|Lexicon facing dissent over their BD-30 release|
|Home Theater News Blu-ray Hardware News|
|Written by Dick Ward|
|Monday, 18 January 2010|
The folks over at Audioholics got in BD-30 for review and pulled it apart to see what was inside. As reviewer Clint DeBoer puts it, “It's an Oppo BDP-83.” It’s not just that the unit looks similar, and it’s not that it contains BDP-83 parts. The Lexicon BD-30 appears to literally be a BDP-83 built into a sturdier aluminum case. In fact, the underside of the aluminum frame of the BD-30 is cut to make room for the vent holes of the BDP-83.
Benchmark tests revealed audio patterns from the analog outputs of both players were virtually identical. The bass crossover point, frequency response and distortion benchmarks are almost indiscernible.
HomeTheaterReview.com also reviewed the Lexicon BD-30, without the technical benchmark tests that Audioholics used, and gushed about the unit. When commenters questioned the validity of the review, the conversation unfortunately devolved into a strange exchange between the site owner and commenters. Comments were subsequently deleted, but you can find a transcript of the conversation at this link.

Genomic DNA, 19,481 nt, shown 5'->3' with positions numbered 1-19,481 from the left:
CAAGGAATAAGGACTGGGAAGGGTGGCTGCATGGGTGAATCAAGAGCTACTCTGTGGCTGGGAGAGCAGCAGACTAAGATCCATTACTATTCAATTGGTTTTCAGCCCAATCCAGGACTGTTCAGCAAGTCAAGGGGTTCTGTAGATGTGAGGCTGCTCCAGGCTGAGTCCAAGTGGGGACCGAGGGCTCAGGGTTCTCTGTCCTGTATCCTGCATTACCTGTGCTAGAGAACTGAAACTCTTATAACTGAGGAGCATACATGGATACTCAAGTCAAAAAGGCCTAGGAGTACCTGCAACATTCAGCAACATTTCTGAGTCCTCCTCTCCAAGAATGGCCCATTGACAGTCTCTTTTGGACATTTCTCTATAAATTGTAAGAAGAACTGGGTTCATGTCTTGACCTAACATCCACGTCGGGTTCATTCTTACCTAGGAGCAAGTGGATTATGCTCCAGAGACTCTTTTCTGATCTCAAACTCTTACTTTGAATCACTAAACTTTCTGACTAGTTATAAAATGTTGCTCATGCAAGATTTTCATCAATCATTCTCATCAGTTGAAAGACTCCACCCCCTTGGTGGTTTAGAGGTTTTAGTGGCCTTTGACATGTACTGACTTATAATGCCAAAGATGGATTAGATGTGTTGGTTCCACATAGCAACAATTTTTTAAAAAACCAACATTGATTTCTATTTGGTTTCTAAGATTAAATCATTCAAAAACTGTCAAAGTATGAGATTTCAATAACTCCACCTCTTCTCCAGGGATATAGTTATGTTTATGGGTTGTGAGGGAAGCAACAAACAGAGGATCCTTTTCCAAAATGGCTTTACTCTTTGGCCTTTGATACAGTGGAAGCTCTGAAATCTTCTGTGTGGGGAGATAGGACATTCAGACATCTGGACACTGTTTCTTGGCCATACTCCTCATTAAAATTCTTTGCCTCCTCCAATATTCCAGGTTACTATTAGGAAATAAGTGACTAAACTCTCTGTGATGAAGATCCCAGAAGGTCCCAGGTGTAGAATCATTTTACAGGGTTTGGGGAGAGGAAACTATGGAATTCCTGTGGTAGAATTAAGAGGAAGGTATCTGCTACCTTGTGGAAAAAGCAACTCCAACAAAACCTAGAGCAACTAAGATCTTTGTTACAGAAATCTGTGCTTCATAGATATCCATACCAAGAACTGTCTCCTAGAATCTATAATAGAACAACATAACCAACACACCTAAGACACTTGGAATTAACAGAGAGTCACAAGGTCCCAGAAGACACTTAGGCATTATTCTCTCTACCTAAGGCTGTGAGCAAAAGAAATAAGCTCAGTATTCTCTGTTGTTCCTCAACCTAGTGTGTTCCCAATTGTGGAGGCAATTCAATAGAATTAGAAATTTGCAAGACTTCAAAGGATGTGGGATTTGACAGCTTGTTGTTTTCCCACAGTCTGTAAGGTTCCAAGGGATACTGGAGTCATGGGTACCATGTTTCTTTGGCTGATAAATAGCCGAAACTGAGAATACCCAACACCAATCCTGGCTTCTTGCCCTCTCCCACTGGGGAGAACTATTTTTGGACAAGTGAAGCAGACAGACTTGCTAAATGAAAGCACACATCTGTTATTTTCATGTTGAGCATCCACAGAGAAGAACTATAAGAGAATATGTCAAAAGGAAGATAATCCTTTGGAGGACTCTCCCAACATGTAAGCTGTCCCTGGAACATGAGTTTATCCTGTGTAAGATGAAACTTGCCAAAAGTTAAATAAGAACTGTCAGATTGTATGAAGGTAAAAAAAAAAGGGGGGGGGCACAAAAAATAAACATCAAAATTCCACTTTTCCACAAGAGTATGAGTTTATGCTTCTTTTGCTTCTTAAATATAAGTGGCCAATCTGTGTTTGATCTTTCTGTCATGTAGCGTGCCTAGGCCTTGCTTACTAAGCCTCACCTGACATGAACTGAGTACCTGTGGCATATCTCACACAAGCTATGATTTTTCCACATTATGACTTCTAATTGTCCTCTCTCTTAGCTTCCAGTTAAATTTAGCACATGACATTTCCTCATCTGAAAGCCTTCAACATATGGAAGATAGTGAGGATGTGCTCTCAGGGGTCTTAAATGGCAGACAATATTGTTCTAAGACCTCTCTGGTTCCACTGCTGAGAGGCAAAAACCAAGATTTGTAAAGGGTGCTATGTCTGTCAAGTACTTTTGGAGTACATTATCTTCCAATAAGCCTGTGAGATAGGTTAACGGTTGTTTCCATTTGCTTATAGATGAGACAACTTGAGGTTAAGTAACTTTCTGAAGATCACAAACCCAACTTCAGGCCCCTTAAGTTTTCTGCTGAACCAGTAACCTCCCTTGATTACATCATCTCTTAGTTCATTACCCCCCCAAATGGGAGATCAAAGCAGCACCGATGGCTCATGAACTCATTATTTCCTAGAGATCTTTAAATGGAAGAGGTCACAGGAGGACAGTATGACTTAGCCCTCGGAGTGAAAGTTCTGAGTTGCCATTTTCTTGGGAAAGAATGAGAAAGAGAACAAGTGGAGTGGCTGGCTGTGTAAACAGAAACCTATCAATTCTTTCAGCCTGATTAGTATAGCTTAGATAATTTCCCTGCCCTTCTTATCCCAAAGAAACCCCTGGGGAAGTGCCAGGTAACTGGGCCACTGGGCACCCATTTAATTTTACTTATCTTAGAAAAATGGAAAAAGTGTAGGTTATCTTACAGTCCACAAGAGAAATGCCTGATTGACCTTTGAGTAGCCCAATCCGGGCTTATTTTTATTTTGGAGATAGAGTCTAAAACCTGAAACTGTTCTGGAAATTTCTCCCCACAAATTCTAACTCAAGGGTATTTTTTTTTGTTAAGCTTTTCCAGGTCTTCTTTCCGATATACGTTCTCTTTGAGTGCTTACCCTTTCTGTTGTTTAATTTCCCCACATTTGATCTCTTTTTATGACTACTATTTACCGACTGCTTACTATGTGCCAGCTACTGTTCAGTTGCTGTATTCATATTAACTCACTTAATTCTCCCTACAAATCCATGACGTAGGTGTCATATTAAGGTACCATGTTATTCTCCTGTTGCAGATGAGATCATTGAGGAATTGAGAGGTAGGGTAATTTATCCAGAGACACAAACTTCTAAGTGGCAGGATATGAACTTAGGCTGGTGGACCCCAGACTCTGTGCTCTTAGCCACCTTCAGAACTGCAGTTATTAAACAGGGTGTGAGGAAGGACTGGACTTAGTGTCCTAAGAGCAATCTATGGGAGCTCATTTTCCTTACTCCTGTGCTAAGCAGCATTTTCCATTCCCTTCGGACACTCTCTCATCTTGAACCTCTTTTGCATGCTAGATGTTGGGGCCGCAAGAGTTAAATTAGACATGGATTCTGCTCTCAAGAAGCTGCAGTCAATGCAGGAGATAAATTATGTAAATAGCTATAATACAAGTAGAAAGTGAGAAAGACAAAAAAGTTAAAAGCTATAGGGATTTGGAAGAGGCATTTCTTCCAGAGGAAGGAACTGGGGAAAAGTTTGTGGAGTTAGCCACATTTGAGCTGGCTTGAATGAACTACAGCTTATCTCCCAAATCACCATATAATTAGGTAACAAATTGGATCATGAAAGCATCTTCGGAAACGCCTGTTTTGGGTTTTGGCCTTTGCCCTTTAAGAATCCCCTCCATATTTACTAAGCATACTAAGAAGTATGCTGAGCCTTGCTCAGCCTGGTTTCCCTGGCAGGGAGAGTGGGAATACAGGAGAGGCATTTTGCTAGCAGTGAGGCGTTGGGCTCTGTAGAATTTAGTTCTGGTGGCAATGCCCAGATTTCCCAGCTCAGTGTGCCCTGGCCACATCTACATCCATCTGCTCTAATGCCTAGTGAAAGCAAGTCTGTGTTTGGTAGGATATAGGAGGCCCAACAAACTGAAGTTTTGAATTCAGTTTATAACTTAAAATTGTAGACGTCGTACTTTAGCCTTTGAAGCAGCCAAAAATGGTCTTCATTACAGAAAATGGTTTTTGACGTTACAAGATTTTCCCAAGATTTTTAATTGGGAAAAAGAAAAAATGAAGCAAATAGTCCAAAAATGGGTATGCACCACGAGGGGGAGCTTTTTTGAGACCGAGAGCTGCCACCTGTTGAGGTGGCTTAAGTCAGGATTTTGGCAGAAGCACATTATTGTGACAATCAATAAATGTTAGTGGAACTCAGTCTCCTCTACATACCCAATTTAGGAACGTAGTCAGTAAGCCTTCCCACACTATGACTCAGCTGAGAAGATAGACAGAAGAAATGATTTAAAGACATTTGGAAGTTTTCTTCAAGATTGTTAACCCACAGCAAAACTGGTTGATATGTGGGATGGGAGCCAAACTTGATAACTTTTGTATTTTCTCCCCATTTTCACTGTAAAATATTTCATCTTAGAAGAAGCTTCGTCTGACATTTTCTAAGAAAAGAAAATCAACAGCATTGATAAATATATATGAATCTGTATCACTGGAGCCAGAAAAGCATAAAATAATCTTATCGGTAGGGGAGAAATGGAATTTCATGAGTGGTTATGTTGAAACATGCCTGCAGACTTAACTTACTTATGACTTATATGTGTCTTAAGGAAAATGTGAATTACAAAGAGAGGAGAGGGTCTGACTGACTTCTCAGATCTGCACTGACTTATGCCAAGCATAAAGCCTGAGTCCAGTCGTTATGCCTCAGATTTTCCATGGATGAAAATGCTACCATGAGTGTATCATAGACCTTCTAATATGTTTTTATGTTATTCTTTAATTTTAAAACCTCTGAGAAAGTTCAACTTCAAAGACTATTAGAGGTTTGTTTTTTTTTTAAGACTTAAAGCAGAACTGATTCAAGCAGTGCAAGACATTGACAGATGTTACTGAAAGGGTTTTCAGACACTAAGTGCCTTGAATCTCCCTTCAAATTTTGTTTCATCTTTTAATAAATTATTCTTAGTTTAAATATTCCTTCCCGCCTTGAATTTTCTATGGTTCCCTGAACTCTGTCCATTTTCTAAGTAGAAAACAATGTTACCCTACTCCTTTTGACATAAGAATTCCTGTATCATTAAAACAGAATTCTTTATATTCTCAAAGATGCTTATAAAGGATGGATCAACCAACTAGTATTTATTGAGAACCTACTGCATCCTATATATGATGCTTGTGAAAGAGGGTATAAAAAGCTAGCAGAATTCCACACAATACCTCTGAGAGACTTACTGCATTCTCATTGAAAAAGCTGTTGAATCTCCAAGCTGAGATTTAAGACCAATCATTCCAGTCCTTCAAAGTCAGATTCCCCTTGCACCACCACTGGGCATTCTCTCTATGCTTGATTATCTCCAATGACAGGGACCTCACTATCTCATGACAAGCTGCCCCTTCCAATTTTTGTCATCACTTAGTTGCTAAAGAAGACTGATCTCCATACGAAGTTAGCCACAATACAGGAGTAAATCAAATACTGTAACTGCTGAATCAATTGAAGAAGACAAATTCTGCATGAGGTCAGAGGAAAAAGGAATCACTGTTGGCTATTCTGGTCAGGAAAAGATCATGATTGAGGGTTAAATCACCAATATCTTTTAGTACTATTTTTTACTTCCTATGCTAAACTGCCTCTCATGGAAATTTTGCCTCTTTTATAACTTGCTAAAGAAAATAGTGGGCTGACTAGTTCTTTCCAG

The Lexicon BD-30 was announced as the first ever Blu-ray player to receive THX certification; something Lexicon touted at the time. THX doesn’t talk much about what specifications a product needs to meet to be certified, but we do know that an 80Hz crossover point has long been required. Neither the Oppo-BDP-83 nor the Lexicon BD-30 meets the requirement.
Lexicon – who are charging $3,500 for the player – has responded to emails stating simply that they have made improvements over the BDP-83 that justify the cost, but haven’t stated specifically what those improvements are. They’ve also taken down any mention of THX in relation to the BD-30 from their website. THX has also responded, stating that they stand behind the certification.